Celebrating Our Veterans

For 20 years, the veterans of Touro University California (TUC) have continually proven themselves to be among the best that the university has to offer. Their presence has been felt everywhere, from the first graduating class to the students on campus today. They are members of our staff and faculty, and many continue to serve. They come from all branches of the military and represent generations of service to our country.

In anticipation of our Veterans Day Celebration on Friday, November 10th at noon, the following series will feature many of the veterans of TUC and recognize what they have done for our country. Stay tuned for new installments.

If you are a TUC veteran or know someone else who would like to be featured, please let us know at tuc.advancement@tu.edu 


David Duncan  

I initially joined the US Navy through the Health Professions Scholarship Program, and upon graduating from family medicine internship went to flight school and aviation medicine, deploying aboard the USS Kitty Hawk stationed in Japan, and was part of the initial launch of Operation Iraqi Freedom. After two years I returned to complete Family Medicine residency in Bremerton, WA, and was again stationed in Japan as a staff physician. I transitioned to the US Public Health Service and served as Senior Medical Executive and Flight Surgeon for District 11 with the Coast Guard.


Working with the Armed Forces has allowed me the privilege to serve those who put their lives on the line for our country.

— David Duncan, DO
US Navy and Coast Guard
Prison Clinical Director| COM 2001

Nyssa Burdick  

I have my family to thank for inspiring me to join the U.S. Navy. My uncles and great uncles served in the Navy during WWII, but my grandfather, a Brigadier General for the Army National Guard showed me what it means to live as a role model and helper in his community. I knew that service to my country was an example I wanted to follow, even before I chose to pursue my career in medicine. My goal is to serve just as my grandfather did: by helping those in need and leading others to do the same.

- Ensign Nyssa Burdick
US Navy
COM 2020

 

I served for 4 years active duty in the US Army Intelligence & Security Command as an Intelligence Analyst after being sent to the Defense Language Institute at the Presidio of Monterey.  I had the good fortune to be attached to an aviation unit in Texas and we flew intel missions along our Southern national border as well as in the Caribbean.  I also had an overseas tour in Panama.  In 1977 I placed 3rd in an All-Army Triathlon, along with winning many other athletic events.    All of us loved our country and served proudly.    It helped me a lot.  I encourage anyone so inclined to serve!  Just remember our objective is PEACE--not WAR.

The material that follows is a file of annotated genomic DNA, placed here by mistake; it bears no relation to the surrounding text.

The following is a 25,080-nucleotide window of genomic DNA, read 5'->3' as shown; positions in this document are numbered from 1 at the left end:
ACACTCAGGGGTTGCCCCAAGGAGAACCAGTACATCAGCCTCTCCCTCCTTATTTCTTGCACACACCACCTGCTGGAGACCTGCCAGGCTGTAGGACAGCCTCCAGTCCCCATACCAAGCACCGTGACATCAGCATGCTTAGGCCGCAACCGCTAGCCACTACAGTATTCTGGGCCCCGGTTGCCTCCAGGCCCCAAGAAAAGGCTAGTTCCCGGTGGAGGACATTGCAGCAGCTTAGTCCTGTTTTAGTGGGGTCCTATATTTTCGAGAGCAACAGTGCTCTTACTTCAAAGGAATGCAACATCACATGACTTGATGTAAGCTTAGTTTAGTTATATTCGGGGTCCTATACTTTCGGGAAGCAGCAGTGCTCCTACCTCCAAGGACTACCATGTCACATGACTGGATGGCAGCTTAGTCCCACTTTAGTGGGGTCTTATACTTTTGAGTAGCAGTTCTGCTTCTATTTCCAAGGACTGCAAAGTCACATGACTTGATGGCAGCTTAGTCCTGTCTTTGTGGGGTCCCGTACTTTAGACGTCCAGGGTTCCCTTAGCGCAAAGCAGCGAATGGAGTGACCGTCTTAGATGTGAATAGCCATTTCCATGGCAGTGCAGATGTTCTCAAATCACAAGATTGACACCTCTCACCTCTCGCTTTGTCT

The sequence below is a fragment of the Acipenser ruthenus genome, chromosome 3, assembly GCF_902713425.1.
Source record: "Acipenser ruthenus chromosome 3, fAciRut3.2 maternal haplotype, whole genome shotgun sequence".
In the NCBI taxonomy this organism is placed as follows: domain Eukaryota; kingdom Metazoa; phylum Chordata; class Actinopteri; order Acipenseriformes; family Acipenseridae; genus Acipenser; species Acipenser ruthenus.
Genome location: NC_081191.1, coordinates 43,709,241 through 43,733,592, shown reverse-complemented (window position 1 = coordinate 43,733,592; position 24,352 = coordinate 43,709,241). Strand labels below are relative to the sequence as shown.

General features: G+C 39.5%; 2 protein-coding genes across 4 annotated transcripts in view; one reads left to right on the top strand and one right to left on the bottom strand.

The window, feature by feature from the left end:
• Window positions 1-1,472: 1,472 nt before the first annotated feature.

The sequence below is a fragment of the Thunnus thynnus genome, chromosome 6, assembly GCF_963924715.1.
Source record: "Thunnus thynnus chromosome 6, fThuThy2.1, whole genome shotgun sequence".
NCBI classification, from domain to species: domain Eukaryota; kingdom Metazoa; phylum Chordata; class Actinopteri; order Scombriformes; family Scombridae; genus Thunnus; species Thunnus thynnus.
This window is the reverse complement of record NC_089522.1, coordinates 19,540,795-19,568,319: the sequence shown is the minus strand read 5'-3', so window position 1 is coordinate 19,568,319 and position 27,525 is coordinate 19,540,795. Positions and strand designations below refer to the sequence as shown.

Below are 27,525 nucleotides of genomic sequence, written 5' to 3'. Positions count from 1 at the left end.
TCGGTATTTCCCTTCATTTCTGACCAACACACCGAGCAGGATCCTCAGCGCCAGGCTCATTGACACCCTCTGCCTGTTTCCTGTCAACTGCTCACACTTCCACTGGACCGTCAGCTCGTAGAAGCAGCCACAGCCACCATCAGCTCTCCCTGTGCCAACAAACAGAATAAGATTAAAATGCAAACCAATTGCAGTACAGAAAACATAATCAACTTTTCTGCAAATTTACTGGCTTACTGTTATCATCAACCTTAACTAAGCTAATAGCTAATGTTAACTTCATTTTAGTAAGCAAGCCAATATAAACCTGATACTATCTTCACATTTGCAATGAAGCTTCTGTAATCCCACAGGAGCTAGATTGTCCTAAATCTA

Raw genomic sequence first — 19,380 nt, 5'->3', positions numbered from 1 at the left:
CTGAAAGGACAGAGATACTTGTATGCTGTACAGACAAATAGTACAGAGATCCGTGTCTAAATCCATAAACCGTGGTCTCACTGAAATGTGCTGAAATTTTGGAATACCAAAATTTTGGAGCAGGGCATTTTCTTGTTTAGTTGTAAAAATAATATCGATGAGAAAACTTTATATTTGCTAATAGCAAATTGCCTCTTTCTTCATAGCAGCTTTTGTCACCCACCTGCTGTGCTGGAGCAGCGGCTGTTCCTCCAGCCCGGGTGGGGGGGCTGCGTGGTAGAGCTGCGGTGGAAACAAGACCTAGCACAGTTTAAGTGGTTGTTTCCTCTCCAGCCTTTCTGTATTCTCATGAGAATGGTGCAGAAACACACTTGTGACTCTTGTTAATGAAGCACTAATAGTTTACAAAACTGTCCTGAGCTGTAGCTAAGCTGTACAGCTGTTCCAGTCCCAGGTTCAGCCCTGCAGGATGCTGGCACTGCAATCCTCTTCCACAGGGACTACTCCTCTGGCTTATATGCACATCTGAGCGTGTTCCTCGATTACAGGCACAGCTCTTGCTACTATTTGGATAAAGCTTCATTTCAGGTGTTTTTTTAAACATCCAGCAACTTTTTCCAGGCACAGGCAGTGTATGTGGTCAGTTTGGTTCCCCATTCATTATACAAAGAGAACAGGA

- SSG Mark S. Blackburn
US Army Intelligence
Database Developer & Administrator, IT

 

Charles Weber  

Dr. Weber enlisted in the infantry in 1989, advancing from private to now a retired LTC after 27 years in uniform for the Army. He has served many operational units (4th ID, 101st, 25th ID, 225 Avn Regiment and 13th MP company in Vincenza, Italy), x. With mentorship and guidance, he was accepted and graduated from the United States Military Academy (USMA) at West Point in 1995, commissioning in the Medical Service Corps.

- Charles "Chuck Webber, DO
US Army
Family Care Center Medical Director COM 2002

 Aaron Surbaugh  

As a member of the United States Air Force in the Health Professions Scholarship Program at Touro it is my duty to build a solid foundation of medical knowledge enabling me to continue forward in the life long process of medical education ensuring that my patients receive the highest possible level of care.  I am continually inspired by the examples set forth by my peers and those who have served before me.

2nd Lieutenant Aaron Surbaugh
US Air Force
COM 2020

I started out in the Air Force as a Weapons Specialist. I joined the Air Force because all my brothers and sisters did. The US Air Force gave my mother an award for her contribution of her children when they found out that all seven of her children had served. After 2.5 years, I was honorably discharged, and then I joined the US Army as a medic. It was quite a different experience! What was I thinking? I was attached to several units, one of which I am most proud of was the 75th Ranger Regiment 2nd Battalion as a medic. Nothing but fun times there.